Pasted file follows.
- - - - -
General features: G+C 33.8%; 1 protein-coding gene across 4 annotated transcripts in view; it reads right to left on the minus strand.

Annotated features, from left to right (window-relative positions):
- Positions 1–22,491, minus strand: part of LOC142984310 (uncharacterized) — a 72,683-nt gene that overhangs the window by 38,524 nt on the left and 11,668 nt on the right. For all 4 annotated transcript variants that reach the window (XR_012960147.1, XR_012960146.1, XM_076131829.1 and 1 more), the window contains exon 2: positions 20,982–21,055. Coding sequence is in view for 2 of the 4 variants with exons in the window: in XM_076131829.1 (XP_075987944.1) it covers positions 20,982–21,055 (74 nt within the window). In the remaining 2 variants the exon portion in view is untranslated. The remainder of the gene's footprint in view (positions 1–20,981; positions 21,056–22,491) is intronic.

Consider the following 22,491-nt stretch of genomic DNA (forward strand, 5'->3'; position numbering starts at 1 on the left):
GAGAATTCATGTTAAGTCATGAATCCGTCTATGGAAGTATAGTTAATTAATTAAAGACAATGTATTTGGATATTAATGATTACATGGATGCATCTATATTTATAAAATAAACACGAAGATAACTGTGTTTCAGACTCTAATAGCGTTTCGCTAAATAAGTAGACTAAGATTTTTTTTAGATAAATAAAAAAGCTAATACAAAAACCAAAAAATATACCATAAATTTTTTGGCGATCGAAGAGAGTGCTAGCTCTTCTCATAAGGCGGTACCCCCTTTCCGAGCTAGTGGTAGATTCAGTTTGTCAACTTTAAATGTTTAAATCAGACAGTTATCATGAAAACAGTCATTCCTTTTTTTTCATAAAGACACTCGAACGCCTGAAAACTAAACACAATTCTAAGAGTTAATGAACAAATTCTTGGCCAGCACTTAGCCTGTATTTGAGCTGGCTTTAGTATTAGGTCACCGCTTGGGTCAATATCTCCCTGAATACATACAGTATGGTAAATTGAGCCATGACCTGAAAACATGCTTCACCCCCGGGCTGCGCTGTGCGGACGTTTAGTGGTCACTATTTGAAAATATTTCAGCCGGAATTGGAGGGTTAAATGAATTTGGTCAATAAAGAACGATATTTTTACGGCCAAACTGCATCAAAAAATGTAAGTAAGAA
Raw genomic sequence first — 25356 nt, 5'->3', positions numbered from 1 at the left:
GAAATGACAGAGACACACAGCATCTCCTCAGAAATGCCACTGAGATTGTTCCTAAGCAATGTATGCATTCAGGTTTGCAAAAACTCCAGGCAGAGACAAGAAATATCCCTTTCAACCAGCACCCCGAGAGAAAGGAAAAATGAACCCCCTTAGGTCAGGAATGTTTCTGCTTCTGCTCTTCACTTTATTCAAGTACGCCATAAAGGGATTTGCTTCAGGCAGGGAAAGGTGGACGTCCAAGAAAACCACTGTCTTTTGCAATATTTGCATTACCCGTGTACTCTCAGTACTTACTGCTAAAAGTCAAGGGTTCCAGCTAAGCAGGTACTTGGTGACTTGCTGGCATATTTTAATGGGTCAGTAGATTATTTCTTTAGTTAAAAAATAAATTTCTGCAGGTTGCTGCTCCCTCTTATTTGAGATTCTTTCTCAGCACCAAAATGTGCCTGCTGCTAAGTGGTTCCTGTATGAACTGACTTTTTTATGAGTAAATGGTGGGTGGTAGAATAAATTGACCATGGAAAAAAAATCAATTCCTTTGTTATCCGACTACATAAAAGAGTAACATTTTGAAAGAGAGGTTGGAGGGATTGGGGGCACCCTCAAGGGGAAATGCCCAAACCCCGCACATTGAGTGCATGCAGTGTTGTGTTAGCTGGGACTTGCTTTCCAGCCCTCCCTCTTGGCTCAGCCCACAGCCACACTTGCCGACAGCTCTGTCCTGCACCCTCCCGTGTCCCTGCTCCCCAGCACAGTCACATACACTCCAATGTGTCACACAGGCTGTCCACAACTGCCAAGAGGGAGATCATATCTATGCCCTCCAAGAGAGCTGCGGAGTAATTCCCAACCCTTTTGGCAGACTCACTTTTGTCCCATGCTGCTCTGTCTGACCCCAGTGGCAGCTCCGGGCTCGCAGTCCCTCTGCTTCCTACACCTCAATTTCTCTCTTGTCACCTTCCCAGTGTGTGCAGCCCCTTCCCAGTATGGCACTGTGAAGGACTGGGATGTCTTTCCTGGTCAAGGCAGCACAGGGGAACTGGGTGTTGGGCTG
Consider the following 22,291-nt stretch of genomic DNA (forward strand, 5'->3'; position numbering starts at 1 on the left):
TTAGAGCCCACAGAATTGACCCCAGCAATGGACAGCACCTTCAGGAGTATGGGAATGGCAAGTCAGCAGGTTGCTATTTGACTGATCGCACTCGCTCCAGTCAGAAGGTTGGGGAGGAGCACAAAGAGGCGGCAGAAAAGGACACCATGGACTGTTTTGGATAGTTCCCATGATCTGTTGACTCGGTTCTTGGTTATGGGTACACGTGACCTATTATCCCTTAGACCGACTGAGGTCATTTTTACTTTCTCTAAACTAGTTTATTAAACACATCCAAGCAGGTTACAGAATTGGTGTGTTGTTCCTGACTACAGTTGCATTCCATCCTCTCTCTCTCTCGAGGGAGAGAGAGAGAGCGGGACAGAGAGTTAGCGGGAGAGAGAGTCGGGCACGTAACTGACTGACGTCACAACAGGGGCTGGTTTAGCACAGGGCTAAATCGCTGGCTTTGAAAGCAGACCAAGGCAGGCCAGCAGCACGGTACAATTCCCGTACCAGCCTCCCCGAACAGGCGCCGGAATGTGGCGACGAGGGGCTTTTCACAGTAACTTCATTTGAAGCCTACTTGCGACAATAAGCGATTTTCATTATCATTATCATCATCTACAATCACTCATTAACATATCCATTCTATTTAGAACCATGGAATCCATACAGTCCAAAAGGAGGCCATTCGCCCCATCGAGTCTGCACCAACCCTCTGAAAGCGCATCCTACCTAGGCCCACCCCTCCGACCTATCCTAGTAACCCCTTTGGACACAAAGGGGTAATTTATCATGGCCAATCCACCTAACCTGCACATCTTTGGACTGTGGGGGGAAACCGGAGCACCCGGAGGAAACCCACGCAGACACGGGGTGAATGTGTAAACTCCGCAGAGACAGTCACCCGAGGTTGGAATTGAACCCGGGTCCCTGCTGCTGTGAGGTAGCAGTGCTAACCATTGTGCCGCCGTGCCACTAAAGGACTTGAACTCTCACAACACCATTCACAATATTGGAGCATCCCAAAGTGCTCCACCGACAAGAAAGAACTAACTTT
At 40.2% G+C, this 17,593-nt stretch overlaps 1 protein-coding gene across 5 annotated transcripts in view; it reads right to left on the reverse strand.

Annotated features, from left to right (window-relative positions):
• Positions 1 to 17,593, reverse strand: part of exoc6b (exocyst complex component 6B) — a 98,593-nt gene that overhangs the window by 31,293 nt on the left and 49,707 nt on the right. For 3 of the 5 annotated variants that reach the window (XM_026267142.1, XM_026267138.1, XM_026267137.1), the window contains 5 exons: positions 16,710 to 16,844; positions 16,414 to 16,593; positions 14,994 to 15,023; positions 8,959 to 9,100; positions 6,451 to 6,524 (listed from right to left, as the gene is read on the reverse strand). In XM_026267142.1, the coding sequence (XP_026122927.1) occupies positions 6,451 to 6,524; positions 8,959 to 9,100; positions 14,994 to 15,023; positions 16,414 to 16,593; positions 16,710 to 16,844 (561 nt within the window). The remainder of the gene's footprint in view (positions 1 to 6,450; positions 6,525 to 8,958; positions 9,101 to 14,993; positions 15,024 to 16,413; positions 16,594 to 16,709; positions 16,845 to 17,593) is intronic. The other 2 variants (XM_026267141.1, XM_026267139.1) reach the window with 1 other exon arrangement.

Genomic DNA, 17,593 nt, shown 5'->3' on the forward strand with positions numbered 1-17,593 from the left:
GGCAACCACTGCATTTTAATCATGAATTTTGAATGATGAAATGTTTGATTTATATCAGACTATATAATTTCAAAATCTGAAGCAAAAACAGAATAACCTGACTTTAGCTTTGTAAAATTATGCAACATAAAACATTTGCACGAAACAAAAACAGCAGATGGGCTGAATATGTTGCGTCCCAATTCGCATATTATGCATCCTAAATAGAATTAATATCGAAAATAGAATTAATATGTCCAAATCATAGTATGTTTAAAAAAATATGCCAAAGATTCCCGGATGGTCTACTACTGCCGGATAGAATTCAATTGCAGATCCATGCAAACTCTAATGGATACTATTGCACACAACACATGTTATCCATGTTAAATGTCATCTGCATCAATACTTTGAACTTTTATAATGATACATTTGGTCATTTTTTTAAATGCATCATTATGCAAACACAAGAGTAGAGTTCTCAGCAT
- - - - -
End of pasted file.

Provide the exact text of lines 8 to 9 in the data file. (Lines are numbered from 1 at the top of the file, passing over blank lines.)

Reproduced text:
Consider the following 22,291-nt stretch of genomic DNA (forward strand, 5'->3'; position numbering starts at 1 on the left):
TTAGAGCCCACAGAATTGACCCCAGCAATGGACAGCACCTTCAGGAGTATGGGAATGGCAAGTCAGCAGGTTGCTATTTGACTGATCGCACTCGCTCCAGTCAGAAGGTTGGGGAGGAGCACAAAGAGGCGGCAGAAAAGGACACCATGGACTGTTTTGGATAGTTCCCATGATCTGTTGACTCGGTTCTTGGTTATGGGTACACGTGACCTATTATCCCTTAGACCGACTGAGGTCATTTTTACTTTCTCTAAACTAGTTTATTAAACACATCCAAGCAGGTTACAGAATTGGTGTGTTGTTCCTGACTACAGTTGCATTCCATCCTCTCTCTCTCTCGAGGGAGAGAGAGAGAGCGGGACAGAGAGTTAGCGGGAGAGAGAGTCGGGCACGTAACTGACTGACGTCACAACAGGGGCTGGTTTAGCACAGGGCTAAATCGCTGGCTTTGAAAGCAGACCAAGGCAGGCCAGCAGCACGGTACAATTCCCGTACCAGCCTCCCCGAACAGGCGCCGGAATGTGGCGACGAGGGGCTTTTCACAGTAACTTCATTTGAAGCCTACTTGCGACAATAAGCGATTTTCATTATCATTATCATCATCTACAATCACTCATTAACATATCCATTCTATTTAGAACCATGGAATCCATACAGTCCAAAAGGAGGCCATTCGCCCCATCGAGTCTGCACCAACCCTCTGAAAGCGCATCCTACCTAGGCCCACCCCTCCGACCTATCCTAGTAACCCCTTTGGACACAAAGGGGTAATTTATCATGGCCAATCCACCTAACCTGCACATCTTTGGACTGTGGGGGGAAACCGGAGCACCCGGAGGAAACCCACGCAGACACGGGGTGAATGTGTAAACTCCGCAGAGACAGTCACCCGAGGTTGGAATTGAACCCGGGTCCCTGCTGCTGTGAGGTAGCAGTGCTAACCATTGTGCCGCCGTGCCACTAAAGGACTTGAACTCTCACAACACCATTCACAATATTGGAGCATCCCAAAGTGCTCCACCGACAAGAAAGAACTAACTTT